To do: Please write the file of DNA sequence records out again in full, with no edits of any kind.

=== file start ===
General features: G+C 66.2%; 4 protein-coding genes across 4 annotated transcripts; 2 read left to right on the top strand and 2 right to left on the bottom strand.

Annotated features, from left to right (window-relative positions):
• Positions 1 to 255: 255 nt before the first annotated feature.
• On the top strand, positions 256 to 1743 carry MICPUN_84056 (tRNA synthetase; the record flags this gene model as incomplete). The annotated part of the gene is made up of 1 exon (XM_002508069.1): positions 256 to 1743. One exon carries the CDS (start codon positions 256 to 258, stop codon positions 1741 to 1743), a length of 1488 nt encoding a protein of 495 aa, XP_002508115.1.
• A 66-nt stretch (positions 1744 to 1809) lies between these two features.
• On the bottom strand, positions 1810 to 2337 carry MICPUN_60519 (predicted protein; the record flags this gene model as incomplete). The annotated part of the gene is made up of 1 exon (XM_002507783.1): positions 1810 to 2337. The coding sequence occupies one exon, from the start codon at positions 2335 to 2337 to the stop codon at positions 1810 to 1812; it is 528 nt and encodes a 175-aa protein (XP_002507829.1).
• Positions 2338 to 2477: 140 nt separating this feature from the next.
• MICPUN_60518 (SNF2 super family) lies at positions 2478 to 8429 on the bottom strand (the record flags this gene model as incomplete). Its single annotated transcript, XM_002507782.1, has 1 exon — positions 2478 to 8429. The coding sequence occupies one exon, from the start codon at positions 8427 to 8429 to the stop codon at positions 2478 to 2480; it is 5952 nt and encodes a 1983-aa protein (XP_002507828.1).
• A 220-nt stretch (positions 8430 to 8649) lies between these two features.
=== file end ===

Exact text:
General features: G+C 66.2%; 4 protein-coding genes across 4 annotated transcripts; 2 read left to right on the top strand and 2 right to left on the bottom strand.

Annotated features, from left to right (window-relative positions):
• Positions 1 to 255: 255 nt before the first annotated feature.
• On the top strand, positions 256 to 1743 carry MICPUN_84056 (tRNA synthetase; the record flags this gene model as incomplete). The annotated part of the gene is made up of 1 exon (XM_002508069.1): positions 256 to 1743. One exon carries the CDS (start codon positions 256 to 258, stop codon positions 1741 to 1743), a length of 1488 nt encoding a protein of 495 aa, XP_002508115.1.
• A 66-nt stretch (positions 1744 to 1809) lies between these two features.
• On the bottom strand, positions 1810 to 2337 carry MICPUN_60519 (predicted protein; the record flags this gene model as incomplete). The annotated part of the gene is made up of 1 exon (XM_002507783.1): positions 1810 to 2337. The coding sequence occupies one exon, from the start codon at positions 2335 to 2337 to the stop codon at positions 1810 to 1812; it is 528 nt and encodes a 175-aa protein (XP_002507829.1).
• Positions 2338 to 2477: 140 nt separating this feature from the next.
• MICPUN_60518 (SNF2 super family) lies at positions 2478 to 8429 on the bottom strand (the record flags this gene model as incomplete). Its single annotated transcript, XM_002507782.1, has 1 exon — positions 2478 to 8429. The coding sequence occupies one exon, from the start codon at positions 8427 to 8429 to the stop codon at positions 2478 to 2480; it is 5952 nt and encodes a 1983-aa protein (XP_002507828.1).
• A 220-nt stretch (positions 8430 to 8649) lies between these two features.